On Sunday, Laura Oakes added a band to some magnificent tunes which she’d performed on Saturday by herself. Laura, like Gary Quinn, can do this sort of thing with her eyes closed and seems so assured now and in control of her material and the crowd. Like Jess Thristan’s set, Laura’s performance was two years in the making; indeed, Laura’s last EP had been primed to come out at Country2Country 2020, which was wretchedly postponed with a day’s notice. Ironically, How Big Is Your World came out in the era where that world was a park or a garden. Incidentally, the CD stall in the Town Square was offering the compilation CD for ‘the festival that never was’ for a fiver, which must be cheaper than most of the street food that was being served 10 metres away.
In the middle of their two-month UK tour, Morganway (above) popped down to Greenwich and blasted through singalongs new (Come Over) and old (London Life). Guitarist Kieran turned up Matt’s keyboard for his solo during Hurricane, which filled the space brilliantly. I took some photos of a fan of the band, who claimed the full house by getting pictures with all six Morganway members.
Essex County were even more impressive. The Bass brothers divide their time between Nashville and the UK, and they’ve got it all, including the tunes. Guitarist Mark was tapping his notes like Eddie van Halen (no wonder he was named England’s best guitarist as a 10-year-old), vocalist Nate crooned in a very commercial manner while rhythm guitarist Kieran overcame a technical hitch with a smile and a wink. Their photogenic status can’t hurt their appeal either. They are going to be huge. Buy stock in Essex County.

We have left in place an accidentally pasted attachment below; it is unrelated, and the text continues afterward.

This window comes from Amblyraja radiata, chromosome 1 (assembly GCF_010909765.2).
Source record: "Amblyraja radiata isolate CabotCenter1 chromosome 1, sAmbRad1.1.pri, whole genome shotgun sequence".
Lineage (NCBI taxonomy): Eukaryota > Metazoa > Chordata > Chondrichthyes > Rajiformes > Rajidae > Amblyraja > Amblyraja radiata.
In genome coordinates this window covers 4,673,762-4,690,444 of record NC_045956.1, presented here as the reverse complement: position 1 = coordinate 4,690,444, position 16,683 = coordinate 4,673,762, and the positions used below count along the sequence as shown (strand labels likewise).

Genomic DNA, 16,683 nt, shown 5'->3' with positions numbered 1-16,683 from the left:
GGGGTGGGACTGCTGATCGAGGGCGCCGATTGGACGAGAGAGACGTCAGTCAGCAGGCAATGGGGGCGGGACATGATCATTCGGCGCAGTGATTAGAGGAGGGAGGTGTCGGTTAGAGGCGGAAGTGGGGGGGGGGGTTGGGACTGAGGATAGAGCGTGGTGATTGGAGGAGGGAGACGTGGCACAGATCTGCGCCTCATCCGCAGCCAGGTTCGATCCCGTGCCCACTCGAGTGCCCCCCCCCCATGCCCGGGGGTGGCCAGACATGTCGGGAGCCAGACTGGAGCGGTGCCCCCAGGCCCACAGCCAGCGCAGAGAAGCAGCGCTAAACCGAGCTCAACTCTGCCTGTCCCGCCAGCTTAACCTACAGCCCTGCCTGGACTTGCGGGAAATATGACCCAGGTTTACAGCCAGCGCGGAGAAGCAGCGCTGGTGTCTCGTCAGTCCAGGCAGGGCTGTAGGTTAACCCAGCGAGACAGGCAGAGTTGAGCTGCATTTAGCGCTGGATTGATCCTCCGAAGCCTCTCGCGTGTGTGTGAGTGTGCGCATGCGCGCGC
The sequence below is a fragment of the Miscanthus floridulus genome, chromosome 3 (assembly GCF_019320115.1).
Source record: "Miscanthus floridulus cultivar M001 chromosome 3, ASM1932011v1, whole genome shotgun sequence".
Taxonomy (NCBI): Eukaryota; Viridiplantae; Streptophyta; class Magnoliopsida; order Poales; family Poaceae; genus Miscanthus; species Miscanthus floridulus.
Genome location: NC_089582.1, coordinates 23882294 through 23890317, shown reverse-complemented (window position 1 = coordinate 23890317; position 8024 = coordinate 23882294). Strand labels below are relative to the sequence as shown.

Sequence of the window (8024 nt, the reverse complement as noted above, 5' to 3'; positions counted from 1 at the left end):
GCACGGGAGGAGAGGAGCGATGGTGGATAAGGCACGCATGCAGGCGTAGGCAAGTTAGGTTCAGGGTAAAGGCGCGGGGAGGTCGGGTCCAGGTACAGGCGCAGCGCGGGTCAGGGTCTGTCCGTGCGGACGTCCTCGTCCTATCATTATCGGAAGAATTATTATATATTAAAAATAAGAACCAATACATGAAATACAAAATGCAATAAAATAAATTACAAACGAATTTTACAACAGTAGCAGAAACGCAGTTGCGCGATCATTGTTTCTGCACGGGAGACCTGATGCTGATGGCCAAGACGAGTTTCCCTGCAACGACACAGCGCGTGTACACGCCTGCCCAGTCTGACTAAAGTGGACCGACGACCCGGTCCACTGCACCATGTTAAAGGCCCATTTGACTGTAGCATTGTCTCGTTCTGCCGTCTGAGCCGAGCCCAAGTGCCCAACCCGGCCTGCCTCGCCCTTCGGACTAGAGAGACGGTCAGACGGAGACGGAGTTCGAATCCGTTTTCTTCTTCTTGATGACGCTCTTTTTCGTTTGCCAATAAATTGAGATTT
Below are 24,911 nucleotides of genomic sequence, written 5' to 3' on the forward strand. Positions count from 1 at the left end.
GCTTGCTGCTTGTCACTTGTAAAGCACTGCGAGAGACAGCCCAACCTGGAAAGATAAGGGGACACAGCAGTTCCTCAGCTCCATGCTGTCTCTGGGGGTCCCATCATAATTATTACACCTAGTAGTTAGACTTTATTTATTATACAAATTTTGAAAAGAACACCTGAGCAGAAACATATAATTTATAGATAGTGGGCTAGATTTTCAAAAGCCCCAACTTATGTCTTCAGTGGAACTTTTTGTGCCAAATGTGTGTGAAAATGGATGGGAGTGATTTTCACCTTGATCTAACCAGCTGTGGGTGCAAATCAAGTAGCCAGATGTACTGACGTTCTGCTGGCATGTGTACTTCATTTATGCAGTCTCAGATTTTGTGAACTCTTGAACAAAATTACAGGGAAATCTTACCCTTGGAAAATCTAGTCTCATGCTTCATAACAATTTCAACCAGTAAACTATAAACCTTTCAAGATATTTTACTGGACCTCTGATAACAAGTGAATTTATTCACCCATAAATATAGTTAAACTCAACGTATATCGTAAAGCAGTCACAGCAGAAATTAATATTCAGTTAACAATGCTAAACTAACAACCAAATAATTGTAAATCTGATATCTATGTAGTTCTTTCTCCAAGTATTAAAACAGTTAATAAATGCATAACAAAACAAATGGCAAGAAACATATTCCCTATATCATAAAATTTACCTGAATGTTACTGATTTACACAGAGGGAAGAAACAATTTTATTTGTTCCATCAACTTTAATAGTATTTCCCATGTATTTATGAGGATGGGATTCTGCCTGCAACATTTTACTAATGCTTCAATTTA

Buy stock in Kezia Gill too, who has joined The Shires, Ward Thomas, Twinnie and Yola as one of UK Country’s superstars. With a particularly big crowd for her solo set at the Garden Stage on Sunday, Kez played old favourites like Whiskey Drinkin Woman and Dead Ends & Detours to show off that marvellous voice. She also played I’m Here, which she preceded by a chat about checking one’s mental health. Her late dad would have been so proud of Kez, who will surely be back for C2C 2023.
Finally, I must mention the mullets. At least three people had the old Pat Sharp cut going on. I don’t remember spotting any mullets in 2019 so Morgan Wallen really has brought it back. Would C2C dare book Morgan for the 2023 festival? They’d be foolish not to, but it depends on his own schedule.
Maren Morris looks a certainty, given that she’s on an album cycle, as is Thomas Rhett. Shy Carter, Tiera Kennedy, Brittney Spencer and Breland both proved that country is no longer a Caucasian occasion, or a ‘But we have Darius!’ genre. Jimmie Allen, to that end, may be getting a call this year, but whoever joins the jamboree will entertain the thousands of cowboy-booted folk.
But seriously, we’re in London, not Louisville.
Check out the recent UK Country Top 40 Chart here. C2C returns for 2023 over the weekend of March 10-12.